The difference between a quick look, a quick review and a full review is time. A quick look means a few hours, a quick review means a couple of days and a full review means a couple of weeks.
Recently I was able to put hands on a Sony a9 with the 24-240/3.5-6.3 zoom lens for a couple of days for a quick review. Let's face it, there have already been lots of reviews of the a9 so what am I going to add that's going to be different? We know that the tech is good, we know that the sensor is good, so I want to look more at usability, which is going to be constrained to my use cases. Also keep in mind that reviews combine facts "it has two card slots" with opinion "only one of the two card slots supports UHS-II cards and that's stupid."
As I usually do, the first thing I did was download the manual and try to familiarize myself with the camera.
The a9 is a camera targeted to professionals. It feels nice and sturdy. The mode dial is not cluttered with a bunch of scene modes or other filter detritus and there are three user custom settings. There is also a full Auto option. I don't get that, but whatever. Exposure compensation is a real dial at the right rear deck corner, like a Fujifilm and is click precise. Love that. The dial on the left side is for drive modes and timers. All the text is bright white and printed BIG. Selecting focus mode and bracketing is a locking dial under the drive mode wheel.
The on/off switch is a rocker surrounding the shutter release. There are two programmable buttons on the top deck labeled C1 and C2. There is a front control wheel in front of and below the shutter release and a rear control wheel wheel to the left of the exposure compensation button.
On the rear of the camera along the top edge are C3, Menu, and then to the right of the viewfinder are Movie Start/Stop, AF-On and right above the thumb ridge AE-L. I am glad that I rarely use AE-L because it is recessed directly above the thumb ridge and hard for me to hit without compromising my grip. To the right of the LCD is a joystick and below that a button labeled Fn. Then there is a rotary wheel with a centre button. Below the wheel is the Playback button and a button with a trash icon on it and C4 stencilled beside it.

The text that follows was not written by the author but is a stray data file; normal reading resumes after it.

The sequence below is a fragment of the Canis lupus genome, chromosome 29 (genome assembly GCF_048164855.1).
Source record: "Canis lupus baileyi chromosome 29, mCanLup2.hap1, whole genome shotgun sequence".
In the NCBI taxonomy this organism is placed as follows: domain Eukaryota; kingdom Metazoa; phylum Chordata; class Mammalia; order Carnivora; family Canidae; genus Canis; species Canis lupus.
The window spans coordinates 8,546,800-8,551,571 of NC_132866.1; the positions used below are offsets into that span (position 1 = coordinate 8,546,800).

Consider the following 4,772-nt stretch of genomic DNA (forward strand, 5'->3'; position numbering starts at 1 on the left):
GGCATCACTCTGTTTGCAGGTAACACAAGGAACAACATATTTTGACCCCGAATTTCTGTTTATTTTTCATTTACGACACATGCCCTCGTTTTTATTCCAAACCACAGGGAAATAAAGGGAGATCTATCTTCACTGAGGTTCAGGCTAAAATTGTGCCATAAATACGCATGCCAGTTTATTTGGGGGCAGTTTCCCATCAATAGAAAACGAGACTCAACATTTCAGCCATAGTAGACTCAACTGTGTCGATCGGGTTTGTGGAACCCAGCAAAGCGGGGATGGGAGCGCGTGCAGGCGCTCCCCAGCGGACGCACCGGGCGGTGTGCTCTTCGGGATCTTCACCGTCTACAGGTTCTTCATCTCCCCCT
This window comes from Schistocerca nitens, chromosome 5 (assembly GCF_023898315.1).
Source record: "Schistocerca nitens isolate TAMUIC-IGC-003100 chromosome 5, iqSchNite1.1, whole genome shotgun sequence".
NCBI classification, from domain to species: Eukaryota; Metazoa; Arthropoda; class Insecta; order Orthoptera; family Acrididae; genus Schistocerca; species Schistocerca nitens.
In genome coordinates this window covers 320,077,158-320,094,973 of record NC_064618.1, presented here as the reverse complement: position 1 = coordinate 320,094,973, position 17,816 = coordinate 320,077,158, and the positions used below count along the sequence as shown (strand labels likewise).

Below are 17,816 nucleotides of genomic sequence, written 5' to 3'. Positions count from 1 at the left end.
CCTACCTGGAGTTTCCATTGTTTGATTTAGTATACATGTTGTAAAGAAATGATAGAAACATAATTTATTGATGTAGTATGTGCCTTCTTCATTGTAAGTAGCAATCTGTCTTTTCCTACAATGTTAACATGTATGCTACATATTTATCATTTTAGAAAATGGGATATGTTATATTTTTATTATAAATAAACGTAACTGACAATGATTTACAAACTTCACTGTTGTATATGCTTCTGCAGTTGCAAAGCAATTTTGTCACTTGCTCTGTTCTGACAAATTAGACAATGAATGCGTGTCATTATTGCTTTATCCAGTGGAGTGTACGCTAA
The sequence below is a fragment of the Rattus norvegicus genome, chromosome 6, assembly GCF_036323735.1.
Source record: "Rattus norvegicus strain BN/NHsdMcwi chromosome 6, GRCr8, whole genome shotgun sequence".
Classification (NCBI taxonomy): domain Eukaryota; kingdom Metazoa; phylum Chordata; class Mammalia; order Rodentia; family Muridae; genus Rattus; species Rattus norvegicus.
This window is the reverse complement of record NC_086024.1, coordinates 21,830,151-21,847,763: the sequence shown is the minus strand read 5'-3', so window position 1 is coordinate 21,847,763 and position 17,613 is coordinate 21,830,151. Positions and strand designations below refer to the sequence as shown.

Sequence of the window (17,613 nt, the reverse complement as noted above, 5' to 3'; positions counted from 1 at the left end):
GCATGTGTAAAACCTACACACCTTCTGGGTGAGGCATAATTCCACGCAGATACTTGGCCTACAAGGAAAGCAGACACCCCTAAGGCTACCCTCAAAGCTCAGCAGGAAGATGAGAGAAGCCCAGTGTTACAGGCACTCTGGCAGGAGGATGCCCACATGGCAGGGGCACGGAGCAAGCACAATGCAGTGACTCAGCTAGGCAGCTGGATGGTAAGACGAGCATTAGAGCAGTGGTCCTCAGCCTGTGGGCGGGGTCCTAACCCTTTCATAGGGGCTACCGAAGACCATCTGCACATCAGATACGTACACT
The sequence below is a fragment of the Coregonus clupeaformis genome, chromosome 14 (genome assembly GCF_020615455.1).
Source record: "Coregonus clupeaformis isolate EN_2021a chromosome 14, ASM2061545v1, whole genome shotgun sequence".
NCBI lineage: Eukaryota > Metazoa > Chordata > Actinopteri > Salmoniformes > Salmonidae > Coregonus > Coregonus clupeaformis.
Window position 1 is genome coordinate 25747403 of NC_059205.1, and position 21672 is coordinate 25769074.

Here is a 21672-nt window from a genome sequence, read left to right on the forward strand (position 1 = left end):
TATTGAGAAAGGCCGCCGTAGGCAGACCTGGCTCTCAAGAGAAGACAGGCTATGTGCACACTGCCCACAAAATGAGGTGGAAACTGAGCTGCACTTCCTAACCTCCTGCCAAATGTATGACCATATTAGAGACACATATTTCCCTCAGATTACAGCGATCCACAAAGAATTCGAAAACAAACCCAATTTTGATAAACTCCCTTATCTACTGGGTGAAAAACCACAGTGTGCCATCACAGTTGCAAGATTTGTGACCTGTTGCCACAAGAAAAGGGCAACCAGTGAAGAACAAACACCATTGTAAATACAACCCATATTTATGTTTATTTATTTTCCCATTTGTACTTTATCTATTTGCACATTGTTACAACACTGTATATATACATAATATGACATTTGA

You either like lots of small programmable buttons or you don't. Put me down under the don't side of the table. My hands are average in size, but those buttons are very small and while not as flush as on some other maker's products, it will take some time to find them by feel. They are not backlit, so if you are working in a dark studio, you had better memorize the functions and program the buttons for what you are going to need.
The LCD is very crisp and bright and can tilt up or down. It does not swing out as one might want for vlogging or the dreaded selfie, but I don't think selfie people are going to be spending nearly $5500 on a camera body. The battery door is on the bottom, and takes the new Z series battery. The camera comes with a proper batter charger but can also be charged over USB.
There are two card slots to the right behind a latched memory card door (Yes!). Both take SDXC cards but only slot 1 takes UHS-II cards. This card slot mismatch is just another example of stupid at work when it comes to card slot design. How much more would it really have cost to make both slots UHS-II compatible? Personally I would have much preferred the much higher performance XQD card slots but to accommodate them, the body would have had to be larger. It's very small and with the 24-240 mounted the space between the lens barrel and the inside edge of the finger grip is very tight. Anyone with larger fingers than myself would be very unhappy.